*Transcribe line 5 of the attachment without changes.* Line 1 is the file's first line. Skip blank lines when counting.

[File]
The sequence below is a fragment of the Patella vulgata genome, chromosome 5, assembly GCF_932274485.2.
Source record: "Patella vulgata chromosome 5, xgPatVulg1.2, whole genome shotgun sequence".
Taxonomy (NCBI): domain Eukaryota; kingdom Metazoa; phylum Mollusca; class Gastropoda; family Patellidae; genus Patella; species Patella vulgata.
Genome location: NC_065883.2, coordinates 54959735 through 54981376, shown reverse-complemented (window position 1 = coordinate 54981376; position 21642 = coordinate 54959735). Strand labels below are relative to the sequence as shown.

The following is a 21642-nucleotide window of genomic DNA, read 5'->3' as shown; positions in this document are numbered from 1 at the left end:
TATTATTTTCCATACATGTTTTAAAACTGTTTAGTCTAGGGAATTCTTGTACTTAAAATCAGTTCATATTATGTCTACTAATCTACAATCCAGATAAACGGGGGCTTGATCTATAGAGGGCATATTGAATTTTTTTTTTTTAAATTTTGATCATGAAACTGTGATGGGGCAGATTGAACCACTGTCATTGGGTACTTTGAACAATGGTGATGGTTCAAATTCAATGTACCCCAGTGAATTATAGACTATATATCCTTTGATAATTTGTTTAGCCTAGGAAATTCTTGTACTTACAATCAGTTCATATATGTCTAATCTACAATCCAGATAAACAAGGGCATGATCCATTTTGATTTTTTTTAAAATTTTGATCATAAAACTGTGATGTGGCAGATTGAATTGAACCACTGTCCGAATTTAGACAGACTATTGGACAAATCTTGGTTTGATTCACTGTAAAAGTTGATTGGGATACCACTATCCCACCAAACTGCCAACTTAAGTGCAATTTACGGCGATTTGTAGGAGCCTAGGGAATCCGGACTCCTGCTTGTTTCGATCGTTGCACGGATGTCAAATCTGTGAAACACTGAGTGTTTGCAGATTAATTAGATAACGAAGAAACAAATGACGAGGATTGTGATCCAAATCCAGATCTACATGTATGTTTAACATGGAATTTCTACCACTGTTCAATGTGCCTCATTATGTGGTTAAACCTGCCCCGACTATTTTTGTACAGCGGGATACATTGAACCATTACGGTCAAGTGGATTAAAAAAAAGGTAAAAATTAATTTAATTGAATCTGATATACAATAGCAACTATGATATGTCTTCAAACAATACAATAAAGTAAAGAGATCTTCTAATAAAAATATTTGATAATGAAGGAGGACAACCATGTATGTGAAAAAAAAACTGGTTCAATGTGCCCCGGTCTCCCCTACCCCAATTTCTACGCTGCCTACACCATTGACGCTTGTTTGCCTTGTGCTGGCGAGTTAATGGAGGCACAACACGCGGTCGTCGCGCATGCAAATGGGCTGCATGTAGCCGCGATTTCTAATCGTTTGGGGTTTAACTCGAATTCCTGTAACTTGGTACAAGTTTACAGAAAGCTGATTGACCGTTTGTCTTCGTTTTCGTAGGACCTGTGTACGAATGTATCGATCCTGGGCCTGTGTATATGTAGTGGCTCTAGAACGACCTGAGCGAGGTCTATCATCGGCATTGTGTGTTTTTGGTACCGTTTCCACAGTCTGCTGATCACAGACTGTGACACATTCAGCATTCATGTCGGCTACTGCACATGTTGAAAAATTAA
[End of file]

The following is a 21642-nucleotide window of genomic DNA, read 5'->3' as shown; positions in this document are numbered from 1 at the left end: